- What is conveyancing?
- What is a conveyancer?
- Do I need a conveyancer when selling a property?
- How long does conveyancing take?
- How do I get started with conveyancing?
- What information is provided in a conveyancing quote?
- How much does conveyancing cost?
- What is fixed fee conveyancing?
- What is no sale no legal conveyancing
- What does conveyancing involve when selling a property?
- How can I speed up the process of conveyancing?
- What information is it important to know when selling a property?
- Frequently asked questions
What is conveyancing?
Conveyancing is the name given to the legal process of transferring a property from one owner to another. It begins from when you first instruct a conveyancing solicitor and continues through to the completion of the property transaction.
Conveyancing is required when buying and/or selling a property as well as for transfer of equity, equity release and re-mortgage. The steps will vary depending on which transaction is being undertaken.
Below we have detailed the full conveyancing process step by step, For more information we have provided detailed explainer videos for each step.
Conveyancing Process for Sellers Explainer Videos:
What is a conveyancer?
The role of a conveyancer is to carry out the necessary legal work required for the legitimate sale and purchase of a property. The work involves a fee which is for the conveyancer’s legal expertise, time and administration in carrying out the property transaction.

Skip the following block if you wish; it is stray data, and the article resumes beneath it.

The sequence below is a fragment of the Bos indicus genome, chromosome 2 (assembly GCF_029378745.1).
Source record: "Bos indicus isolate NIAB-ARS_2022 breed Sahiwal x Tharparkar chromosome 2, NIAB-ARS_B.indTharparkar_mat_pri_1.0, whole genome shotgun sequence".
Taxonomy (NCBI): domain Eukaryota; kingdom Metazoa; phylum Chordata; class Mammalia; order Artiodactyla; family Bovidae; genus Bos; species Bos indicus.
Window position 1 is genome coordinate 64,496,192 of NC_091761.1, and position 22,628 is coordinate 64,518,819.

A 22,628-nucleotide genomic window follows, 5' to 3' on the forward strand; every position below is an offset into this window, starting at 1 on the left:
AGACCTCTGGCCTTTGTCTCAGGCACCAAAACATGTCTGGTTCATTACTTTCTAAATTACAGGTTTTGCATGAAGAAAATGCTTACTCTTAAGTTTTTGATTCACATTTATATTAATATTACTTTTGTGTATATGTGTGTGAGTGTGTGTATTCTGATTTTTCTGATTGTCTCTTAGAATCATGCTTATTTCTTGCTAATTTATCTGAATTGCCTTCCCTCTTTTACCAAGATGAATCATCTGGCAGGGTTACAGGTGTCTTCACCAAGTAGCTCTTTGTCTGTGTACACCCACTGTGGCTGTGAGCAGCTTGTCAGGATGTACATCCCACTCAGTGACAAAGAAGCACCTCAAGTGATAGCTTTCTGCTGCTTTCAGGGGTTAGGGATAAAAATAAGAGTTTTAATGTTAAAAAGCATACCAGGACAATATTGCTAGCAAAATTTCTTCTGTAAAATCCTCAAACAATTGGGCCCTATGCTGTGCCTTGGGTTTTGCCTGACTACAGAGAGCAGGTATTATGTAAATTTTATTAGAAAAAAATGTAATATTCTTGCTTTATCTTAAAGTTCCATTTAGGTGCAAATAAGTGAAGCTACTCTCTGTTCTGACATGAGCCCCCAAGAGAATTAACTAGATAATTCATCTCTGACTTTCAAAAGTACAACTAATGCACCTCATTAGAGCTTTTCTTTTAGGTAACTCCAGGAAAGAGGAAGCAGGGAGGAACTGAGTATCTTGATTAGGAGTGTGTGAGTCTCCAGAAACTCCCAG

Do I need a conveyancer when selling a property?
Selling a property is legally complex and therefore having a conveyancer to take care of the legal aspect of the sale is important. They will act as the go-between the seller’s and the buyer’s conveyancer to negotiate and compile the contracts. They will also need to deal with the seller’s lender if there is a mortgage on the property being sold.
How long does conveyancing take?
How long the conveyancing process takes will vary depending on factors such as:
- The number of people in the chain
- How long searches take and if there are any issues that need to be resolved
- How quickly information is received, reviewed and responded to
- The time it takes for surveys to be completed and the results returned
- Ongoing negotiations (Enquiries)
A smooth conveyancing process can take on average around ten to twelve weeks but it is often more realistically around 3 months.
How do I get started with conveyancing?
The best place to start is to do your research early to find the best conveyancer for you and what you can expect to pay for conveyancing services. Online conveyancing quotes will give you a great starting point. Once you receive your quote it’s important to read and understand it so you are clear what your quote covers and importantly what it does not.
What information is provided in a conveyancing quote?
A conveyancing quote will detail the cost for the conveyancing legal fees, mandatory government costs and disbursements. When selling a property, the third-party costs are lower versus buying a property as for example stamp duty or searches are not payable.
How much does conveyancing cost?
The average cost for conveyancing is dependent on the price of the property and the legal work involved. You can expect to pay anywhere between £500 and £1500.
Below are the average conveyancing costs based on a 3-bed property:
|£400 to £2000
|Government and mandatory disbursements
|Stamp Duty Land Tax
|0 – 12% Dependent on the purchase price of the property
|£150 to £450
|HM Land Registry Search
|HM Land Registry Fee
* based on a £300,000 property
|£6 – £20
|£5 – £30
|Chancel Indemnity Insurance
|£20 – £40
|£4 – £10
|Bank Transfer Fee
|£20 – £30
|Transfer of Ownership
|£200 – £300
|Lifetime / Help to Buy ISA
|Unregistered Property Supplement
|£120 – £250
|Leasehold Property Supplement
|£200 – £300
What is fixed fee conveyancing?